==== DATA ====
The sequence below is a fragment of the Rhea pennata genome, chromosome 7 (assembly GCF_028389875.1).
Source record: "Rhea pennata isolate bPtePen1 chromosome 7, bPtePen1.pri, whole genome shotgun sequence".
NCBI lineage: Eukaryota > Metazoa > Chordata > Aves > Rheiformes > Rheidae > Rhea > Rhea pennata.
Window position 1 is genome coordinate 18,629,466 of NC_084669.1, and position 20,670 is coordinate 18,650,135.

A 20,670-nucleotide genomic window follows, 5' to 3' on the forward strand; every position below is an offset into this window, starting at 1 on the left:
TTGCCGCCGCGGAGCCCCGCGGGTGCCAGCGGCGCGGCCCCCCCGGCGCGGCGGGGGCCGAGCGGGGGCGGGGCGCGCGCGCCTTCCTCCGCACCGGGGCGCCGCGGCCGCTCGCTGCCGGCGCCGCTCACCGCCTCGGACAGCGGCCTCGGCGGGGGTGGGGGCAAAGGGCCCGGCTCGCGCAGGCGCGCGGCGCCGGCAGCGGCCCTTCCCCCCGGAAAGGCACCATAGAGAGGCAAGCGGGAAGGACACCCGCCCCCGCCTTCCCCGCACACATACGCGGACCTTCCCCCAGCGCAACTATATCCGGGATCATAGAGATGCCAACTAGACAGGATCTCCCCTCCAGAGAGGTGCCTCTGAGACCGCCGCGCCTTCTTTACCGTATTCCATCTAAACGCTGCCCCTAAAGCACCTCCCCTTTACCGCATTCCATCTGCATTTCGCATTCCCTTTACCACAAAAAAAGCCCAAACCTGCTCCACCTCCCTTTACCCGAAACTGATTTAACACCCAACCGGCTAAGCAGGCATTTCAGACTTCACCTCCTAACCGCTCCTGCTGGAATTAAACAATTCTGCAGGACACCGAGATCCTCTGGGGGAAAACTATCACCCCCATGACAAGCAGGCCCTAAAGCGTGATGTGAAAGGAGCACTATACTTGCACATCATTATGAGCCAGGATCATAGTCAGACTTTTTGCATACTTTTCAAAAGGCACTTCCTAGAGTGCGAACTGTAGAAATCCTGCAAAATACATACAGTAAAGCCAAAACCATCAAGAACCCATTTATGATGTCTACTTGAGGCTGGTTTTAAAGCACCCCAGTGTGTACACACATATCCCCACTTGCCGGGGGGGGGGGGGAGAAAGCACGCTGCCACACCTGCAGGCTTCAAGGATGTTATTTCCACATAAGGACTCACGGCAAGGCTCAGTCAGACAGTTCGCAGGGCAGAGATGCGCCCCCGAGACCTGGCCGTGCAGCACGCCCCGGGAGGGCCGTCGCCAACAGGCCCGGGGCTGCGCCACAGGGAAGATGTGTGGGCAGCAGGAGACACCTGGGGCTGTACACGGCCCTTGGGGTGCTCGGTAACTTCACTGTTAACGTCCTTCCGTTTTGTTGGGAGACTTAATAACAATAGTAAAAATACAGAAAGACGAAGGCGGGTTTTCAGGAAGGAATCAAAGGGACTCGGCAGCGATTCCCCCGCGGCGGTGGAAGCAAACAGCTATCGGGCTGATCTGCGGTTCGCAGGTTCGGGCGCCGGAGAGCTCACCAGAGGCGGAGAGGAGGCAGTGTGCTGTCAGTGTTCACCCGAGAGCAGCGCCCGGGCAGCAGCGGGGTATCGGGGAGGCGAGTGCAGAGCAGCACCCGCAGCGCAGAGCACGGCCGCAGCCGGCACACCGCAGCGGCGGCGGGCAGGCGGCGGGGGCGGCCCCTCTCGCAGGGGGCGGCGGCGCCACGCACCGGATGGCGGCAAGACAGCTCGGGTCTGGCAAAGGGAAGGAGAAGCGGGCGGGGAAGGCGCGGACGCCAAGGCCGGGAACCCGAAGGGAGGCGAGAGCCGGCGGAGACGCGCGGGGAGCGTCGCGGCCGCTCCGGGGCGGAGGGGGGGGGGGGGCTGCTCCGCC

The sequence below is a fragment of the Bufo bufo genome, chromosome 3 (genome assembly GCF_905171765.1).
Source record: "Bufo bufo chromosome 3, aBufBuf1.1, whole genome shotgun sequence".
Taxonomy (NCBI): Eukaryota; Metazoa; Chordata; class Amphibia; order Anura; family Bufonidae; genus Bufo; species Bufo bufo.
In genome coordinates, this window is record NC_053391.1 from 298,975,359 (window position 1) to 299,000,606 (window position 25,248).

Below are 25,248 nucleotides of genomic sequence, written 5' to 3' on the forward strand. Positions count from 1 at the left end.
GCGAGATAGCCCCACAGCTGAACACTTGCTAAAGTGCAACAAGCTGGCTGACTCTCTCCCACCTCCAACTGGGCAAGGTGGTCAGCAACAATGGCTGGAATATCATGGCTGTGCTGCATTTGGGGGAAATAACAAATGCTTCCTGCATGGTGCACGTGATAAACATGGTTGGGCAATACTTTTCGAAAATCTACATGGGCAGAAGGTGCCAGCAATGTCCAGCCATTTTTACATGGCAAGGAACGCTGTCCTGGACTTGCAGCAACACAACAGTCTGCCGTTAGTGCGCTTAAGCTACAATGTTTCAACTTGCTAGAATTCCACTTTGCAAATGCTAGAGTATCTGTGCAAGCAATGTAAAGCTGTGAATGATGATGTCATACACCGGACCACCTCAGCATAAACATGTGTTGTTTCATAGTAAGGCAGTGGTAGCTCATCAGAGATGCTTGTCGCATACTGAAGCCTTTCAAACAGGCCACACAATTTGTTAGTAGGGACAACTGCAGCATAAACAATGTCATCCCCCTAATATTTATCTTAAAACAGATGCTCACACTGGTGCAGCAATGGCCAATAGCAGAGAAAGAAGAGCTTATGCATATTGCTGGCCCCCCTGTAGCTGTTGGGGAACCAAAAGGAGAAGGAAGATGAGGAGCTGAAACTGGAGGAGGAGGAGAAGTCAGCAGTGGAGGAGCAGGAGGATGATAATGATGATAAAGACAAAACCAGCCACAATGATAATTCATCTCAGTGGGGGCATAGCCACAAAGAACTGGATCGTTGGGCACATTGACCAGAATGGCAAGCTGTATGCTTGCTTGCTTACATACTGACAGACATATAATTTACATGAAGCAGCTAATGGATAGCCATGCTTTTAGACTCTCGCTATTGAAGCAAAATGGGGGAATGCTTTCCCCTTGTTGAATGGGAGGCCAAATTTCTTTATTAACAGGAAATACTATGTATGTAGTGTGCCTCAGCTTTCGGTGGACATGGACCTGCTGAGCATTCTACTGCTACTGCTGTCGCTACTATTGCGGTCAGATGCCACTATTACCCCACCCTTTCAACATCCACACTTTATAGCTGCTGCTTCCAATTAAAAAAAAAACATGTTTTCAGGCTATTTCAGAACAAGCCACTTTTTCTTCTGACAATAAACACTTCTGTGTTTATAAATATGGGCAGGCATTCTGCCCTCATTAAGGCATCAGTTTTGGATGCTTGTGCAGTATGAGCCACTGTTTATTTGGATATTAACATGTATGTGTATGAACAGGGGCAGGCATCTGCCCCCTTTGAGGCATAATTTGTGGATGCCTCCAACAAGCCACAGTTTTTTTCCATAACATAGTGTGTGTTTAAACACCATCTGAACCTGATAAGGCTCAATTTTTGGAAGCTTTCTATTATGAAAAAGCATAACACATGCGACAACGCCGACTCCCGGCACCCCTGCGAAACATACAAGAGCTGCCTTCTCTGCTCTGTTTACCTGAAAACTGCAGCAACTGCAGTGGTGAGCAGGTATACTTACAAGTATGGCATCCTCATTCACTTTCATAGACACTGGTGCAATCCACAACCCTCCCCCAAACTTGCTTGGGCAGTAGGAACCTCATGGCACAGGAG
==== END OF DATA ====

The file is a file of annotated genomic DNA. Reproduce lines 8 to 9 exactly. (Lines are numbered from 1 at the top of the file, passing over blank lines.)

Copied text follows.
Source record: "Bufo bufo chromosome 3, aBufBuf1.1, whole genome shotgun sequence".
Taxonomy (NCBI): Eukaryota; Metazoa; Chordata; class Amphibia; order Anura; family Bufonidae; genus Bufo; species Bufo bufo.